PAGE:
The mere act of reading a sentence containing this information—that F. Scott Fitzgerald wrote The Great Gatsby at age 28—puts a writer immediately in the humble place where she belongs.
This quote from Zadie Smith explains why the technically competent and even expert writing in the New York Times and, often, outlets like The New Yorker has a sameness to it that flattens you:
I kind of feel suspicious of pure writing, of something that never embarrasses you, which is completely clean. It’s just, in my experience, writing which is completely clean is writing that has had shorn from it almost everything that’s of interest.
The artistic insights of one age become the cliches of the next.
Fiction has to surprise me. If a character is going around doing only what such a person would do, I get very bored. I want to know more. Or have them come to a point where they’re not what I thought they were. Or that they’re not what they thought they were. It’s probably a form of childish curiosity that keeps me going as a fiction writer. I probably want to open everybody’s bureau drawers and see what they keep in there. I’m nosy.
Margaret Atwood, in a 1986 interview for the book Canadian Writers at Work. (via behindthepage)
I find this so instructive when thinking about writing characters.
I think [society’s] general attitude towards me when I started to be a writer was that I was crazy or somehow undecorous … I think that’s society’s attitude towards anybody when he’s first starting. But if you become successful, then it’s an okay thing for you to be doing because, as we all know, this society pays a lot of attention to success. But that is not a respect for writing per se as a legitimate activity; that’s a respect for success, which is a different thing. It would have the same respect for you if you were a successful used-car salesman.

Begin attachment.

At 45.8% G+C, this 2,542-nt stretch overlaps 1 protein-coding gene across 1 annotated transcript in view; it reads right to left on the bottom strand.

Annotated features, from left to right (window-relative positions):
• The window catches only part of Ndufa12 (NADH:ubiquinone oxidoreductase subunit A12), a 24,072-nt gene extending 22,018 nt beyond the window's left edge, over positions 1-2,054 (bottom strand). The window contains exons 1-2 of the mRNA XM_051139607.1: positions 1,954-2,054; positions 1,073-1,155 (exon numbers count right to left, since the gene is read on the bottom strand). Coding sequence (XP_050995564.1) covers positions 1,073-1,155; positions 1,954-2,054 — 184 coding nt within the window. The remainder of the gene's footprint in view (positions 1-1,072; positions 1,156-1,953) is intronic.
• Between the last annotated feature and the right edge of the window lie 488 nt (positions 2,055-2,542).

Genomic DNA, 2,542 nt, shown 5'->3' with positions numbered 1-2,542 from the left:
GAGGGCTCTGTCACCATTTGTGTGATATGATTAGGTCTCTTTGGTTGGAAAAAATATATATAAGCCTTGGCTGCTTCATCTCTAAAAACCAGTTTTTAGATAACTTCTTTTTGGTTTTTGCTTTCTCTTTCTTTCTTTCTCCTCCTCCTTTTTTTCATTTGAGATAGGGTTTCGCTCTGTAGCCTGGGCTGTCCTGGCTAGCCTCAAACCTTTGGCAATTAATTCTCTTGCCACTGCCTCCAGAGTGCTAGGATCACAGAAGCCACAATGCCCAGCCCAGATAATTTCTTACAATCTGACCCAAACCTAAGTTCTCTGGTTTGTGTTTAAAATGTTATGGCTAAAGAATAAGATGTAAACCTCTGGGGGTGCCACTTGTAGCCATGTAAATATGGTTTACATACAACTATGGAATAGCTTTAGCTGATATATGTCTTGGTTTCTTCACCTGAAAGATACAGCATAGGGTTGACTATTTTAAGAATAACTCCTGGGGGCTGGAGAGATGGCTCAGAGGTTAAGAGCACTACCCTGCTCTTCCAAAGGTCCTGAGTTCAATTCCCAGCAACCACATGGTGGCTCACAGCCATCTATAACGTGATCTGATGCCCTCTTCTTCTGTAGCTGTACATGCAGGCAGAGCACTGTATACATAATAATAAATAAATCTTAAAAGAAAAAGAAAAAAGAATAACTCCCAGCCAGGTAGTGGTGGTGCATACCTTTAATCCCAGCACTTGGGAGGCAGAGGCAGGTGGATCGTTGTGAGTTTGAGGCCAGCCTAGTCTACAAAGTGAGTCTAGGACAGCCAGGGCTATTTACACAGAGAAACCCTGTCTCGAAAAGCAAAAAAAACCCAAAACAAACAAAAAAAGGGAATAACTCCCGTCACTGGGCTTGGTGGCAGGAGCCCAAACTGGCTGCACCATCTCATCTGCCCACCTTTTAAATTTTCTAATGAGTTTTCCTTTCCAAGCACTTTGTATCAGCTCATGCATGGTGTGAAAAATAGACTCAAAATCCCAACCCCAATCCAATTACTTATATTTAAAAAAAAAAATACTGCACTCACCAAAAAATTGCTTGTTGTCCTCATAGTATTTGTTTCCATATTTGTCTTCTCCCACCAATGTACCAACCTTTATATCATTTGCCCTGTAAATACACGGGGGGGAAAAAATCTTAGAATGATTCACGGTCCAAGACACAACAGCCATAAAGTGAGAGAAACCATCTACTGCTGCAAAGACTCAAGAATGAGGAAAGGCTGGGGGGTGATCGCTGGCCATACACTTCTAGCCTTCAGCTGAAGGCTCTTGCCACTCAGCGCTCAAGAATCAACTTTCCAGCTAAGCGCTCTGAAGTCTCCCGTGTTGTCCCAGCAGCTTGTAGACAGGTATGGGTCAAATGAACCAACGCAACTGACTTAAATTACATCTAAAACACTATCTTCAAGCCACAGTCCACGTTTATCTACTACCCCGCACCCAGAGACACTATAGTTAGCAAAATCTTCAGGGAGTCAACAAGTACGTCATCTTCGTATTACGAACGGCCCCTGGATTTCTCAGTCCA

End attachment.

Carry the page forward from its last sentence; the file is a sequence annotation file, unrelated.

Margaret Atwood, in a 1972 interview with Graeme Gibson.
This is exactly why we, in spite of ourselves, continue to accept and even extol the “accomplishments” and lifestyles of Wall Streeters.
It’s probably also exactly why I still sometimes get uncomfortable calling myself a writer out loud, even though there’s nothing else to call myself by now and it’s where my money comes from. Does this mean I am successful, but not quite successful enough?
It should also be said that even the writing industry at large (magazines, newspapers, publishing houses, etc) continues to see the working writer as crazy or indecorous, right up to the moment that writer becomes a household name. To break this attitude in industry insiders is the number one factor in attaining a successful writing career (much more so than the writing itself, I have found).
Thirteen chapters into this 18-chapter book I’m writing, I’ve started daydreaming about a moment of surprise when I find out that in fact the book is only to be 15 chapters long, and I can go sit under a palm tree and nothing else.
Is anyone using Medium yet? I figured Tumblr was the best place to ask.
I was trying to write then and I found the greatest difficulty, aside from knowing truly what you really felt, rather than what you were supposed to feel and had been taught to feel, was to put down what really happened in action; what the actual things were which produced the emotion that you experienced.
Ernest Hemingway, in Death in the Afternoon (via behindthepage)
Any writer worth anything will at many points face these challenges head on. I’m always struggling to extract my pure reaction to things from the conventional reaction to them.